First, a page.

Big data is a buzzword that gets thrown around a lot. There are oodles of different definitions out there, and the term gets applied to a range of data from digital sources to more traditional forms. Yet, at its core big data is essentially any large data set that can range in size depending on the capabilities of the business managing the data and the methods that are being used to process and analyse the data set. This big data can be found in many different forms and structures including structured, multi structured and unstructured data sets.
- Structured data is found in fixed fields within a record or file such as in relational databases and spreadsheets.
- Multi-structured data is that which exists in a variety of formats that can be derived from interactions between people and technology such as weblog data and data from social media.
- Unstructured data is not uniform or organised in any predetermined manner. It is usually in text heavy and is not easily interpreted by traditional databases as it does not have a pre-defined data model. Examples include metadata, documents, books and even audio and images.
In addition, big data can be used to describe the availability and exponential growth of this structured and unstructured data. This data can then be used as a tool for analysis and informed decision-making.
Is there a better way to look at big data?
The team here at BizCubed recently attended a briefing with Forrester and Pentaho about big data for financial services. Access the webinar here.
During the briefing we heard an interesting alternative definition for big data:
“ Big data is the practices and technology that close the gap between the data available and the ability to turn that data into business insight”
This got us thinking! We concluded this is not only a really usable definition of big data, but we also think it describes activities going on in every business at almost every level today.
Analysing big data using this definition.
Big data differs from regular data because of its sheer size and the rate at which it can accumulate. In 2012, about 2.5 exabytes of data were created each day, and this number is likely to have doubled by 2015. This means that some companies (such as Walmart in the US) are working with data sets the size of many petabytes. To put these numbers in perspective an exabyte is around one thousand petabytes and a petabyte is around one million gigabytes- which, if printed, would equate to millions upon millions of filing cabinets full of documents.
This may seem quite intimidating, especially if you are just starting out with big data, but up close big data, like any data, is a series of points or dots that on their own have very little value. When you put the dots together and step back, you can begin to see the patterns the data points make. The insights gained through analysis of this data can lead to improved efficiency and day-to-day running of a business.
For most businesses the tool that is used to close the gap between available data (what comes natively out of standard systems and processes) and the business insight that is used to run the business, is a spreadsheet.
Spreadsheets, first took off in the 1980s with the introduction of Microsoft Excel and since this time Excel has been the backbone of data collection, analysis, and reporting. This is largely because as a significant portion of the workforce already has spreadsheet skills, its ease of use, and because business users are able to construct reports without having to go to IT with requests. Excel is therefore often seen to be an easy entry pathway in to big data applications and analysis. The process involved in using Excel or a spreadsheet for big data analysis is typically is as follows:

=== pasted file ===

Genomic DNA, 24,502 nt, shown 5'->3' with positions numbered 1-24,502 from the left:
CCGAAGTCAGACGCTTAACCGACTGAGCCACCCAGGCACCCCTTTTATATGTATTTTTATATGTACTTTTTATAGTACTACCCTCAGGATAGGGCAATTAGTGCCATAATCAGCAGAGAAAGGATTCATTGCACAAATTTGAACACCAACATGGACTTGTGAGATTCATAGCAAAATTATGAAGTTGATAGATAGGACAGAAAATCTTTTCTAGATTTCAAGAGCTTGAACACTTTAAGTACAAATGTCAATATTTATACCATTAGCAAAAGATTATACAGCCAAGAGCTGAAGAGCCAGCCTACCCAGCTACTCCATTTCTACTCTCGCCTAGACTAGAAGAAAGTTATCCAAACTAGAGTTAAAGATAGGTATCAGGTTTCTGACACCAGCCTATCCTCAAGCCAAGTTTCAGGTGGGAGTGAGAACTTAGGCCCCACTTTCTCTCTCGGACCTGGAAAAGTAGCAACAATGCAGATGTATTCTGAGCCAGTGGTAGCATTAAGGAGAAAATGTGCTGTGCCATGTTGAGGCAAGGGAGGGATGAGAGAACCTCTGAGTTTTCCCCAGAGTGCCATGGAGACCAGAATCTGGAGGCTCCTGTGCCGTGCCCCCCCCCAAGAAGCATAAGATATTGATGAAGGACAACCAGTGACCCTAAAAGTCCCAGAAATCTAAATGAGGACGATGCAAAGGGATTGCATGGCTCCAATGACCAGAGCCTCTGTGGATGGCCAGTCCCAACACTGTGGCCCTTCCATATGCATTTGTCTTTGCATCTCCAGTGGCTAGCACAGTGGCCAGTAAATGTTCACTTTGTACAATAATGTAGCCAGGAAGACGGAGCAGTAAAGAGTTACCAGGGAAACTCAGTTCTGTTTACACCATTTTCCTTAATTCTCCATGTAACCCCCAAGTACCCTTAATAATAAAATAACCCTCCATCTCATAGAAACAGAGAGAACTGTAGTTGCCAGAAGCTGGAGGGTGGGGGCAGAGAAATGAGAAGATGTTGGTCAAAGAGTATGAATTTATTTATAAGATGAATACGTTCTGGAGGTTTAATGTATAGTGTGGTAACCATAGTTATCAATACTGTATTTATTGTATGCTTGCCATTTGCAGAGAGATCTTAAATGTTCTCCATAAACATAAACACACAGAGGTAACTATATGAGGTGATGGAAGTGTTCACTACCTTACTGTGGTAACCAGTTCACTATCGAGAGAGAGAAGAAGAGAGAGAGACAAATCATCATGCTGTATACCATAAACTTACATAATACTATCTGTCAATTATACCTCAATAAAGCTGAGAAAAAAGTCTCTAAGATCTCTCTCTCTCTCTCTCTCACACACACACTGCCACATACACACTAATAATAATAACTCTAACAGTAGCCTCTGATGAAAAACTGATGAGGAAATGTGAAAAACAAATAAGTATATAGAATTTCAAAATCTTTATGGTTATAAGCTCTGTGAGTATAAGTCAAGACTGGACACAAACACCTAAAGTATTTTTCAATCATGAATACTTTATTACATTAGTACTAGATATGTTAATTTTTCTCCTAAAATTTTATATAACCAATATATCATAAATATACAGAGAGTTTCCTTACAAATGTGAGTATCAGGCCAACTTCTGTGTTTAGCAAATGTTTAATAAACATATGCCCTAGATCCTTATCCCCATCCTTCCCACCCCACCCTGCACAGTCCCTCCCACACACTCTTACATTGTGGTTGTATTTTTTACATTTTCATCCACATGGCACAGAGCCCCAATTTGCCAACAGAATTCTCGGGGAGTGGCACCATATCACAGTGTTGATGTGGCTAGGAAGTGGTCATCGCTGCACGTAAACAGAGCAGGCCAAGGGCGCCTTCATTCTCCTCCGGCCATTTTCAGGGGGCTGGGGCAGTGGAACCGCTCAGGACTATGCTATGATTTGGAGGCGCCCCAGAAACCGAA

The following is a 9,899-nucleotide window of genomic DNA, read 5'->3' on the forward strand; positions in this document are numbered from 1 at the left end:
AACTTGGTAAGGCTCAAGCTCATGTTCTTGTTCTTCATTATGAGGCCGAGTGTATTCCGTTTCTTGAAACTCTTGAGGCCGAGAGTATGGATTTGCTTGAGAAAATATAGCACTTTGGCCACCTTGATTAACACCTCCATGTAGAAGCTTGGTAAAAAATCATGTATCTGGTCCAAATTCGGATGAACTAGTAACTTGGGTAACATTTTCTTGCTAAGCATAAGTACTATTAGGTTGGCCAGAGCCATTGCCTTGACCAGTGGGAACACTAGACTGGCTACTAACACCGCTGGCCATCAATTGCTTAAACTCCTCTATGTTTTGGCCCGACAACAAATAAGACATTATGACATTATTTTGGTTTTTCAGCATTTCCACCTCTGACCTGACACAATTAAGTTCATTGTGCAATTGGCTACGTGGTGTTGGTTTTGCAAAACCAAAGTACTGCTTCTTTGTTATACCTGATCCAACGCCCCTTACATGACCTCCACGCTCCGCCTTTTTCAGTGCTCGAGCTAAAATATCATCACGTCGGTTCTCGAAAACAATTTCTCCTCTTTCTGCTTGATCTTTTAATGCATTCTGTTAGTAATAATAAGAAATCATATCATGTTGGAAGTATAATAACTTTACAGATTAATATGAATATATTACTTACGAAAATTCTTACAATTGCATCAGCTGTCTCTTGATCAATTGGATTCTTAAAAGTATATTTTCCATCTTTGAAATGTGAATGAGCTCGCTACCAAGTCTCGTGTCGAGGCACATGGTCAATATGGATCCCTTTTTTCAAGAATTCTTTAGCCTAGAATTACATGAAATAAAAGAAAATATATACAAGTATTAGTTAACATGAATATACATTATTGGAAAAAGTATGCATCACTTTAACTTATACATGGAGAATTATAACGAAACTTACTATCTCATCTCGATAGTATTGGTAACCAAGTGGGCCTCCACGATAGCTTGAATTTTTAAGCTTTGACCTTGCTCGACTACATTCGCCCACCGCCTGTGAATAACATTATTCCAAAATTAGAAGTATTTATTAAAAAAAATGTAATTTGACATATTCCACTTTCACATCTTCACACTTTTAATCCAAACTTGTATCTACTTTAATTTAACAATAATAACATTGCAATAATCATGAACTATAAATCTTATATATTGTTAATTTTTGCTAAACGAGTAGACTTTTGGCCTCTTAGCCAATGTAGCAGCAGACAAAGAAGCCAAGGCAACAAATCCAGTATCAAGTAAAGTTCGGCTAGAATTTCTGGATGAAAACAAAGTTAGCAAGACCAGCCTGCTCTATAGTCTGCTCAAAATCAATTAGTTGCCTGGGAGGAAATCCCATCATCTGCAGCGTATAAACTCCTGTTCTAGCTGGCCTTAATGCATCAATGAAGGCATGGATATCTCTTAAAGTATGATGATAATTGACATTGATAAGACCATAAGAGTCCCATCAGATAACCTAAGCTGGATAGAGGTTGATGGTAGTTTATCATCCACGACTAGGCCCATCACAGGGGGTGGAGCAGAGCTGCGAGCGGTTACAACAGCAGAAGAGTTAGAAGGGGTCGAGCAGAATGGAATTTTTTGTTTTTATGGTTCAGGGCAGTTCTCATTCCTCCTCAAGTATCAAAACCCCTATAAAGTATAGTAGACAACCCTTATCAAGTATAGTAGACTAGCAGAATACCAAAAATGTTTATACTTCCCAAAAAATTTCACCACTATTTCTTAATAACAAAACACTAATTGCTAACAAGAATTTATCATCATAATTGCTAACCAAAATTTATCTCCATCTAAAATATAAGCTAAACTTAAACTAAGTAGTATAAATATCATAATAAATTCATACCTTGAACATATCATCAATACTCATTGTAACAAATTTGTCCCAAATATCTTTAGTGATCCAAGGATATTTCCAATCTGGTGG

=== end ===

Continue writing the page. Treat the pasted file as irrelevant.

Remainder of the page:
1. A manager or executive has an idea about how to improve the business or fix a problem.
2. They wonder if the data in the company’s database supports their idea.
3. An analyst, who usually has more of a business background and skills than technical capabilities, is asked to determine if the data backs up the concept.
4. The analyst collects the data that is available to them and uses Excel to mine that data to determine if the data backs up the manager’s ideas.
5. If the ideas are implemented – then the mining process that has occurred is usually repeated in the future.
If successful, this method is usually very flexible, available to a large number of users and it provides the management team with answers quickly. However, Excel's rows, columns, and other limiting factors, have not made it a tool that is robust enough for working with big data. As we have discussed in other articles (HERE and HERE) – what it doesn’t do is provide the flexibility and scalability that organisations require to take advantage of big data sets.
Is there an alternative to spreadsheets?
Yes! This is where a Data Integration System such as Pentaho Data Integrator (PDI) can help. Like a spreadsheet, non-technical people can easily use PDI, and the end user does not need coding skills. But where Pentaho really jumps ahead of systems like Excel, is that itprovides a much more robust system for analysing the information contained in big data sets. With Pentaho, the analyst can have complete control over the entire analysis process from extracting source data, all the way to drawing out the final insights.
Data statistics from:
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